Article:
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Thank you, Kristen and Kira, for the opportunity to guest-blog during #IndieFallFest, a celebration of fabulous Indie authors. I’m thrilled also to be able to contribute copies of my post-apocalyptic novel, A GAZILLION LITTLE BITS, and my new flash fiction book, LIGHTNING: A COLLECTION OF VERY SMALL STORIES to your awesome #Giveaway! (Readers, don’t forget to enter the giveaway before you leave.)
Indie author! What a cool moniker. Edgy. A bit rock and roll. So very current. Maybe so, but my first experience with an Indie author goes way back. Twenty years back.
Long before I dreamed of writing a novel, before there was a Createspace or Smashwords, and even before the birth of the web, I found inspiration reading fun, middle school mysteries written for my older son, Casey.
My mother, Juliette Levinton, was an Indie author before the notion even existed. She wrote a series, the Kenny O’Donnell Mysteries, based on the adventures of her grandsons, my sons, Casey and Dylan. Casey loved these stories, especially how Kenny O’Donnell and his friends always managed to solve the mystery!
My mom printed these books on the slowest inkjet printer in the world, popped them into colorful three-ring binders, decorated each cover with pictures cut from magazines, and gifted the creations to Casey.
She wrote the first in the series, “The Cookie Caper,” in 1993. Casey was six years old and Dylan was three. The second, “Puzzle from the Past,” was written in 1994, and my mother completed the final book, “The Thin Air Mystery,” in 1996. This last bears the inscription:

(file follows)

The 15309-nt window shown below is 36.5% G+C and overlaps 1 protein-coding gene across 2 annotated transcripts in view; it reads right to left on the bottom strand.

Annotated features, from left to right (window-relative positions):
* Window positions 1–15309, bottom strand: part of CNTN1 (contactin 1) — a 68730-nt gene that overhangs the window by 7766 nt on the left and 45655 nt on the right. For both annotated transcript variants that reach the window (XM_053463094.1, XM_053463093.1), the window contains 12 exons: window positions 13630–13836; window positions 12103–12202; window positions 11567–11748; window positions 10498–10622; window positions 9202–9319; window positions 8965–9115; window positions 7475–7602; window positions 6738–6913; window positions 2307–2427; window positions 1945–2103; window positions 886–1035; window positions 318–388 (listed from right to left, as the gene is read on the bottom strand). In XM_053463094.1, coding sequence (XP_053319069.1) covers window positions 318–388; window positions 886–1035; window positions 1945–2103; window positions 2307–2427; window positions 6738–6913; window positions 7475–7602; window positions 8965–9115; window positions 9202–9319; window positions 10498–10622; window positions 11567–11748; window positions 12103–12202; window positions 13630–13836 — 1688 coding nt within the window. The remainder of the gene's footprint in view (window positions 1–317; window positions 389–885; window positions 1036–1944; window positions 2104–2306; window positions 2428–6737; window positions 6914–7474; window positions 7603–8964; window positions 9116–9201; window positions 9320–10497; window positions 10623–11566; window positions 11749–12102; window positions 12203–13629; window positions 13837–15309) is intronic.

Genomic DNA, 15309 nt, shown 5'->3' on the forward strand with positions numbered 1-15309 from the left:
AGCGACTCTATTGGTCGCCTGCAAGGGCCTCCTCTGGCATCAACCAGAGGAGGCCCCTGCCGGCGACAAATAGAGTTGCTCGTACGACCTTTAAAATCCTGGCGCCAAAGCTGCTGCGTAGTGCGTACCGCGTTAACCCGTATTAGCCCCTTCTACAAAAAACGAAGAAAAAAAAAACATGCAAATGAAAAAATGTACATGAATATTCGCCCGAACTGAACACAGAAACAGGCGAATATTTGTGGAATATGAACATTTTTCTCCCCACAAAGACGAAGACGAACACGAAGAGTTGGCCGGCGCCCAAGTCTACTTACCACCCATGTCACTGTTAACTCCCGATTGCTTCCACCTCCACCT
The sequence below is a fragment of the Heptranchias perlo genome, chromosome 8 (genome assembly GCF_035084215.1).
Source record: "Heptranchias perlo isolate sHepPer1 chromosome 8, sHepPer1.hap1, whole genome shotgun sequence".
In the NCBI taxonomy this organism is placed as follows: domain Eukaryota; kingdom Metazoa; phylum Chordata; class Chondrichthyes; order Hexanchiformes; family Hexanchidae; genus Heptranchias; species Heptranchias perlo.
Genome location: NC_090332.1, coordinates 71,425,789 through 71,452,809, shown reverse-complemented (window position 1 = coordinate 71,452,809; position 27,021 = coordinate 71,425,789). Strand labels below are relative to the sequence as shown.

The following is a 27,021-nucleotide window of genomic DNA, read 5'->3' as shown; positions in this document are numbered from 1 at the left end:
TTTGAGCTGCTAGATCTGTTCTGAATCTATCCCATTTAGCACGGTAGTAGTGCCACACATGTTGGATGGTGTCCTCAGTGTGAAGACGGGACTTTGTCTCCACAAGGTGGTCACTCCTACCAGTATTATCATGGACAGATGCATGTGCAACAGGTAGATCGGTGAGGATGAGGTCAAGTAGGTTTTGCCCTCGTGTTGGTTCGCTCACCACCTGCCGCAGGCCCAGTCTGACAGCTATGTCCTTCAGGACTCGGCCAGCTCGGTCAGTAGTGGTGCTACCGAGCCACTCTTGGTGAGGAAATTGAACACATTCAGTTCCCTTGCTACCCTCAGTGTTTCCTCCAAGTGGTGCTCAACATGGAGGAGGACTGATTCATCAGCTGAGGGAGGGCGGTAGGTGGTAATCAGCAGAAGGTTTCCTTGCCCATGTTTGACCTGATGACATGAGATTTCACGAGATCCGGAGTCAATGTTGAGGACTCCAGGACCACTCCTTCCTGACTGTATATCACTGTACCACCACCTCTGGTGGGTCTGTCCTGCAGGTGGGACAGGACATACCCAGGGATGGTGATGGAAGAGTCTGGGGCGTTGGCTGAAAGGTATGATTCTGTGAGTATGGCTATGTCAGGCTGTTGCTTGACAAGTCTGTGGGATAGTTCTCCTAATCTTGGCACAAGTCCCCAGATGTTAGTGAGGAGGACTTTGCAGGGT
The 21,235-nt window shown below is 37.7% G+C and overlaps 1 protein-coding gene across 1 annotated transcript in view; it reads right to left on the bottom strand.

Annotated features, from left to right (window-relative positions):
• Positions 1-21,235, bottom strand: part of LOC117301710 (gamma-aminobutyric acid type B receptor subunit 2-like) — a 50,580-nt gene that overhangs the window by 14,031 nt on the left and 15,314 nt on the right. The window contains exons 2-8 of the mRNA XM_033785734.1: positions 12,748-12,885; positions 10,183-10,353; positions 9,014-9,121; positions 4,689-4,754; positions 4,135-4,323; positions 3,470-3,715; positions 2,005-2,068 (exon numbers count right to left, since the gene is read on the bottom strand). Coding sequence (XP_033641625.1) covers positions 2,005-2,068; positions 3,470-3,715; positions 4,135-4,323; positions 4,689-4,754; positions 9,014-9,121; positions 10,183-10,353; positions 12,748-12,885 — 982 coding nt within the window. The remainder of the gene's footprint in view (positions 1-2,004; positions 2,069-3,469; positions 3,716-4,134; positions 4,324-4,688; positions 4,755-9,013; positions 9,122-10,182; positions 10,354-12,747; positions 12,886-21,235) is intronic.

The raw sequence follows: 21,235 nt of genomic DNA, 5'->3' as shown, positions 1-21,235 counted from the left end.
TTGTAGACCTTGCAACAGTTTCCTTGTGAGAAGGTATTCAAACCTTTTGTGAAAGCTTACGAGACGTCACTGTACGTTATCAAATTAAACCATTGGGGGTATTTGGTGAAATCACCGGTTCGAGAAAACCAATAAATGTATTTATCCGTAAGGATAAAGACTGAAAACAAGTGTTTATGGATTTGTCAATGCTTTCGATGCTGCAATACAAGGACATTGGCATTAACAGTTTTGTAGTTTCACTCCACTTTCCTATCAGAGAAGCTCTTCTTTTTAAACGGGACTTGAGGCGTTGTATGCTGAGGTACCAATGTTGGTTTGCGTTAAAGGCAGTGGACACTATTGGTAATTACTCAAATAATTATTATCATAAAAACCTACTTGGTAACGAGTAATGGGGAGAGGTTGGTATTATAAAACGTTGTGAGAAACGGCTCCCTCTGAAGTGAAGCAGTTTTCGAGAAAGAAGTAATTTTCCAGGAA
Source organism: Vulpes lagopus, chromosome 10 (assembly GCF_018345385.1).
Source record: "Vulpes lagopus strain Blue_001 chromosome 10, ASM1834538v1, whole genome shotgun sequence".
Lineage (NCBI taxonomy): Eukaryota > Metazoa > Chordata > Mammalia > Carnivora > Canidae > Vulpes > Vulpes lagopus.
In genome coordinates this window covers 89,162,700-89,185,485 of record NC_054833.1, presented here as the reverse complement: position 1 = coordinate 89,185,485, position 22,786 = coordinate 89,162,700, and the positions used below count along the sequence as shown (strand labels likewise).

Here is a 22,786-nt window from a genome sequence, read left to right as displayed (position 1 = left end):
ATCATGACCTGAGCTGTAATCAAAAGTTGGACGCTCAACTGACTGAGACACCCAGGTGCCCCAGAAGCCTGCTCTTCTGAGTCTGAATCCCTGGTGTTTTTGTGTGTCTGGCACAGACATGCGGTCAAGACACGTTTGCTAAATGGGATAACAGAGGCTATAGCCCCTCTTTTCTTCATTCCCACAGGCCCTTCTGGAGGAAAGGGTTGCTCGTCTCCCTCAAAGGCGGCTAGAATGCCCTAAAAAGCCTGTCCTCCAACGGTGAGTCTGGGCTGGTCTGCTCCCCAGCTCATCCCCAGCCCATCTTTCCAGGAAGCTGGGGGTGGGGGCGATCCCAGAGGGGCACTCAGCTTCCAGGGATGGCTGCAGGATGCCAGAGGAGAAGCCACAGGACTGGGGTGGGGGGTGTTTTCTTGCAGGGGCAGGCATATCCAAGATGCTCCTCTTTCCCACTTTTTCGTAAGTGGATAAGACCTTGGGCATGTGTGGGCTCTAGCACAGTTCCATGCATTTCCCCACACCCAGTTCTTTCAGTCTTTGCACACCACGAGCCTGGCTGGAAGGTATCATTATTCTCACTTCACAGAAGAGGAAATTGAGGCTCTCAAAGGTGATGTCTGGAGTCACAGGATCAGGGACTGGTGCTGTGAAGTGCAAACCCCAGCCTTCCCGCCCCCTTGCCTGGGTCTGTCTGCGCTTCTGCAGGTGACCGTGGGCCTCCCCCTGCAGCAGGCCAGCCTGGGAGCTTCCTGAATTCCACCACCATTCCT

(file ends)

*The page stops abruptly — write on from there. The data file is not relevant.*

Dear Casey, Happy Birthday! Love, Grandma Juliette.
My mother stopped writing after the third. I’m not sure why, but in re-reading her novels in advance of this post I realize that she should have continued. In fact, I’m thinking I will get these stories out there for her, and maybe if she sees her books live on Kindle or available in paperback she’ll be inspired to pick up the series again! My mother has always supported my writing, and it’s time to return the favor!
There’s one more inspiring Indie author I must mention. My great-aunt Rebecca Berger Perlov (Aunt Beck) wrote, sometime in the 1980’s I’d guess, her memoir, “The Berger Family,” a work that is so much more than the title in the faded blue binder suggests.
“The Berger Family.” a personal family history, is the kind of writing that everyone should encourage his or her parents and grandparents to pursue. Aunt Beck documented her 1905 arrival in this country and recalled the small town in Russia she and her family had emigrated from. If Aunt Beck hadn’t preserved her recollections through typewriter and Xerox, these unique and priceless stories would have been lost forever. I’m so thankful a copy of this found its way into my hands. Here’s a sample:
The town where my mother was born, was married, and bore nine children was called Sirotzina. It was a small town in Russia – so cleverly described by Sholem Aleichem in the stories upon which “Fiddler on the Roof” was based...There was no doctor, no lawyer, no hospital, no poorhouse and no home for the aged. There was no running water or sanitary facilities in any home. But we did have one Orthodox synagogue, one Rabbi, one policeman and one drug store that sold patent medicines. And we had a town idiot. Once in a while he would appear on Main Street, dressed in a white shirt down to his knees, and making the most peculiar sounds. We children used to run after him, and I can still remember the sounds he made.
Excerpt from “The Berger Family” by Rebecca Berger Perlov
We Indie authors are a tough breed. There ain’t nobody who’s the boss of us, and we triumph and fail for the most part in isolation. But when we do get our creations out there, nothing beats watching our influence spread and seeing the places our words travel to.
Thank you Indie authors everywhere. From my mom to my great aunt to the scores of authors who populate my Kindle! You’re my inspiration and first choice when I sit down to read!